Publicize the hotline. All distributed materials should include pollution hotline numbers and information. Typically, hotlines are advertised on public education materials concerned with water quality, such as flyers, door hangers, and brochures. The hotline could also be publicized on "permanent" materials such as bumper stickers and refrigerator magnets, where the number can be retained and easily located.
Seattle, Washington, Hotline. The city of Seattle, Washington, provides an on-line "Surface Water Quality Complaint Form" to allow concerned citizens to file e-mail reports of pollutant discharges to the city's creeks, lakes, and storm system. The form includes spaces for information about the person making the complaint and the alleged violation. If worried about privacy, a reporter can submit the complaint by telephone. It is the policy of the city of Seattle to keep the identification of callers confidential, pursuant to the provisions of the Washington Public Information Act.
Seattle Public Utilities surface water quality field investigators respond to water quality-related complaints within the city's limits. When the team responds to a complaint, they make every attempt to determine the responsible party and inform them of the environmental impact of their actions. The responsible party is required to stop the action that is polluting the surface water. Staff members provide information on cleanup, alternative disposal options, erosion control, and other best management practices (BMPs) (City of Seattle, 1999).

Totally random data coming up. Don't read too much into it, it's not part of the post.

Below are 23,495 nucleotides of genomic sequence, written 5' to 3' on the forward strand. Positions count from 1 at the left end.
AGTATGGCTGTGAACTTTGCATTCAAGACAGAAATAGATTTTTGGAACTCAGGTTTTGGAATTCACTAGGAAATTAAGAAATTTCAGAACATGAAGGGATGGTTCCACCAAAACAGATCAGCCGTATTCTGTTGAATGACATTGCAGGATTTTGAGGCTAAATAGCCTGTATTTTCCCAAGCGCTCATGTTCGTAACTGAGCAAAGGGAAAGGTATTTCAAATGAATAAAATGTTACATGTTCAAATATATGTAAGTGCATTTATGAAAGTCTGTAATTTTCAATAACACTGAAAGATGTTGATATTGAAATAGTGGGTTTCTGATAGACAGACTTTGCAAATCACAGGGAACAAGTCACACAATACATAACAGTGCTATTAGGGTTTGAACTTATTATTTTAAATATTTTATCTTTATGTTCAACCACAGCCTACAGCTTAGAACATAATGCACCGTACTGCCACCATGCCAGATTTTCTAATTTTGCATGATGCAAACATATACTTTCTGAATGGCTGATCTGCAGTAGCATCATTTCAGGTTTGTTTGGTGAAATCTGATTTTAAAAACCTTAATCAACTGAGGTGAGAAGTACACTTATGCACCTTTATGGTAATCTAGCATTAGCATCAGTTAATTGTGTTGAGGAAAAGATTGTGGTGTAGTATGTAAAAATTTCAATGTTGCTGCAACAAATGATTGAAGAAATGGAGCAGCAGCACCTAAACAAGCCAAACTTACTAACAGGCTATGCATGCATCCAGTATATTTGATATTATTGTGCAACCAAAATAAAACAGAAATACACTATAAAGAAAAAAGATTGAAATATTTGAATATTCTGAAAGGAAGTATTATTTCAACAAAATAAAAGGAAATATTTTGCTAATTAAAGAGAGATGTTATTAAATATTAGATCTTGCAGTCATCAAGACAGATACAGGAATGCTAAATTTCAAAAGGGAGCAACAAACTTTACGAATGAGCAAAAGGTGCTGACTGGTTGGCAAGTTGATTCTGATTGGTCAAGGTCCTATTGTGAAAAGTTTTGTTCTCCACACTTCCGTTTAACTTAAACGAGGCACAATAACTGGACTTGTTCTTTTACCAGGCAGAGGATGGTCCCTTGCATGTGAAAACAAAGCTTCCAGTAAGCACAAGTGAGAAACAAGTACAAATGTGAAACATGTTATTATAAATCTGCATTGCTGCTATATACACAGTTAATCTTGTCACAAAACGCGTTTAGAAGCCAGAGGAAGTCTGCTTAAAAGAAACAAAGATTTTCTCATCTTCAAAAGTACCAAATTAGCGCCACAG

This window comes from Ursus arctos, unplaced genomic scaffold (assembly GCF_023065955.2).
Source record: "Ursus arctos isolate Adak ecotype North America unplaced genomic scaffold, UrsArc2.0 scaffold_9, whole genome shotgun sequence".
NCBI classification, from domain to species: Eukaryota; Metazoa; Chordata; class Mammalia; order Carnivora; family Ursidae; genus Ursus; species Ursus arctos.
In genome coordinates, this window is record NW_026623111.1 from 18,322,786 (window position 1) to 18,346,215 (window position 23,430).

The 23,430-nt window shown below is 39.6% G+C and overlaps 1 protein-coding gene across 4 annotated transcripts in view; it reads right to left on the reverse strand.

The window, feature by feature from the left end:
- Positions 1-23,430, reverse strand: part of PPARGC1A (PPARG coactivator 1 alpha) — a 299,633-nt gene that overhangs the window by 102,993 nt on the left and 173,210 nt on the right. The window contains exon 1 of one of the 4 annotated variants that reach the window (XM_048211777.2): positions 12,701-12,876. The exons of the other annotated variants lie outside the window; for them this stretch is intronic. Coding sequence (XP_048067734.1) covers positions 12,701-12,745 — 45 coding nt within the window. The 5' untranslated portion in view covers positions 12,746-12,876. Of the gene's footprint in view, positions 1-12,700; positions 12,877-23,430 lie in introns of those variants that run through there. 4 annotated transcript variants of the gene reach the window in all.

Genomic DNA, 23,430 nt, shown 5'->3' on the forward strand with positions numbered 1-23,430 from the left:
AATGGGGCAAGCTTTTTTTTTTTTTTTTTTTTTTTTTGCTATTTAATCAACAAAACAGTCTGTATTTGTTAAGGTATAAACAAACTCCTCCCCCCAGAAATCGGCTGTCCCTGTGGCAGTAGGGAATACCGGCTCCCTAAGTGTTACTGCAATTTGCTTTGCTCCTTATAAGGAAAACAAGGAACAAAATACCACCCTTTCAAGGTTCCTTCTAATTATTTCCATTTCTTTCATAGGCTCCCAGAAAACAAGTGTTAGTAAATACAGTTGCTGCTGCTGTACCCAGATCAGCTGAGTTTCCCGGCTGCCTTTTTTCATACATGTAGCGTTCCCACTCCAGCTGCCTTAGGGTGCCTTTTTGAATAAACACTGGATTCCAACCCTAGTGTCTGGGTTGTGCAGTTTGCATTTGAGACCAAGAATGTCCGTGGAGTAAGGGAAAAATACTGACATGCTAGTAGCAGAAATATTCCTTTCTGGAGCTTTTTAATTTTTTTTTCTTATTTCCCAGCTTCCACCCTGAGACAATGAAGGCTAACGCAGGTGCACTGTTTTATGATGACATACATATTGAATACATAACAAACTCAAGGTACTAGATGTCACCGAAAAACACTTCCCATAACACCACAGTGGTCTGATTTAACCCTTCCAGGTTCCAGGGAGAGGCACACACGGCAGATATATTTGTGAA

Charlotte, North Carolina, Hotline. Over the past 6 years, the city of Charlotte, North Carolina's, local stormwater hotline has received 20,000 phone calls concerning water quantity and quality problems. The hotline not only helps the city respond to flooding, spills, and dumping incidents, but also provides a rough indicator of the success of public education efforts. Hotline activity increases significantly after educational materials are mailed. Callers can also receive free educational materials through the hotline number. The city also advertises for the county's water quality hotline (Lehner, 1999).
A stormwater hotline is effective when its number is easily remembered (i.e., has a catchy name) or is easily accessible. Most important, however, is the responsiveness of the hotline. If a citizen reports an illegal dumping but no action is taken by the appropriate authority, that citizen could lose faith in the hotline and might not call back with future information.
A hotline can serve as a link between the citizens and the municipality's government. It can be an avenue for citizens to feel more involved in their community. It also can be a great way to catch illegal polluters or to stop accidental spills that might otherwise go unnoticed.
There are several limitations to community hotlines. The first is the community's ability to pay for it. The second is the ability of the community to keep the hotline staffed. Finally, the hotline must be advertised in order for the effort to be successful.
Lehner, P.H., G.P. Aponte Clarke, D.M. Cameron, and A.G. Frank. 1999. Stormwater Strategies: Community Responses to Runoff Pollution. Natural Resource Defense Council, New York, NY.
Seattle Public Utilities. 1999. Surface Water Quality: Community Involvement. [http://seattle.gov/html/citizen/sewer.htm ]. Accessed November 17, 2005.